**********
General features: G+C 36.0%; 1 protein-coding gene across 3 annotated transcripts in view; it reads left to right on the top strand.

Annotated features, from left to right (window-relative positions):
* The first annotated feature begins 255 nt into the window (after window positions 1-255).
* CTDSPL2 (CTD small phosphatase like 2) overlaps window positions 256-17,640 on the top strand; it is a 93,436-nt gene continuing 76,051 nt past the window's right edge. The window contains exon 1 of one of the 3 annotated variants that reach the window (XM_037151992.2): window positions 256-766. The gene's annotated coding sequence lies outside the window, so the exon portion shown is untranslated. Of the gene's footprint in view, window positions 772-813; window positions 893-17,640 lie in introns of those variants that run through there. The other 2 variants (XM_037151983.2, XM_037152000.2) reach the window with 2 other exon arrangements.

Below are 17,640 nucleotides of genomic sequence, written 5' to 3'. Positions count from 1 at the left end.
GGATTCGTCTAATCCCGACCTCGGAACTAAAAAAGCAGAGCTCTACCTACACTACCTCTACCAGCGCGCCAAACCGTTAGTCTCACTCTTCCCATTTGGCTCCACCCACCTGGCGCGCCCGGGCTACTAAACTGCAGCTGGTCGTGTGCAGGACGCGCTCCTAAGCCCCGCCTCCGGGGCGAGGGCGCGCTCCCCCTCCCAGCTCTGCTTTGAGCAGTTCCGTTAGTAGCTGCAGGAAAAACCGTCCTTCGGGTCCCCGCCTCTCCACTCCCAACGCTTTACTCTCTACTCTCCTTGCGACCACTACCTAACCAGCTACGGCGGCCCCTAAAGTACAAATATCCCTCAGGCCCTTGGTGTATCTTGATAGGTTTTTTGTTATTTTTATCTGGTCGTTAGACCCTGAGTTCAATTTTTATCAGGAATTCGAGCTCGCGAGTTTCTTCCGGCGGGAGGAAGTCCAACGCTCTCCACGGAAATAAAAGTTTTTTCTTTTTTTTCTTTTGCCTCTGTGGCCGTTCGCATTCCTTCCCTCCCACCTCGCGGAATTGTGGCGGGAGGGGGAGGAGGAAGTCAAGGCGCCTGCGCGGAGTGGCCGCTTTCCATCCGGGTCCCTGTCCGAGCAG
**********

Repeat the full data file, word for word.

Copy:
General features: G+C 36.0%; 1 protein-coding gene across 3 annotated transcripts in view; it reads left to right on the top strand.

Annotated features, from left to right (window-relative positions):
* The first annotated feature begins 255 nt into the window (after window positions 1-255).
* CTDSPL2 (CTD small phosphatase like 2) overlaps window positions 256-17,640 on the top strand; it is a 93,436-nt gene continuing 76,051 nt past the window's right edge. The window contains exon 1 of one of the 3 annotated variants that reach the window (XM_037151992.2): window positions 256-766. The gene's annotated coding sequence lies outside the window, so the exon portion shown is untranslated. Of the gene's footprint in view, window positions 772-813; window positions 893-17,640 lie in introns of those variants that run through there. The other 2 variants (XM_037151983.2, XM_037152000.2) reach the window with 2 other exon arrangements.

Below are 17,640 nucleotides of genomic sequence, written 5' to 3'. Positions count from 1 at the left end.
GGATTCGTCTAATCCCGACCTCGGAACTAAAAAAGCAGAGCTCTACCTACACTACCTCTACCAGCGCGCCAAACCGTTAGTCTCACTCTTCCCATTTGGCTCCACCCACCTGGCGCGCCCGGGCTACTAAACTGCAGCTGGTCGTGTGCAGGACGCGCTCCTAAGCCCCGCCTCCGGGGCGAGGGCGCGCTCCCCCTCCCAGCTCTGCTTTGAGCAGTTCCGTTAGTAGCTGCAGGAAAAACCGTCCTTCGGGTCCCCGCCTCTCCACTCCCAACGCTTTACTCTCTACTCTCCTTGCGACCACTACCTAACCAGCTACGGCGGCCCCTAAAGTACAAATATCCCTCAGGCCCTTGGTGTATCTTGATAGGTTTTTTGTTATTTTTATCTGGTCGTTAGACCCTGAGTTCAATTTTTATCAGGAATTCGAGCTCGCGAGTTTCTTCCGGCGGGAGGAAGTCCAACGCTCTCCACGGAAATAAAAGTTTTTTCTTTTTTTTCTTTTGCCTCTGTGGCCGTTCGCATTCCTTCCCTCCCACCTCGCGGAATTGTGGCGGGAGGGGGAGGAGGAAGTCAAGGCGCCTGCGCGGAGTGGCCGCTTTCCATCCGGGTCCCTGTCCGAGCAG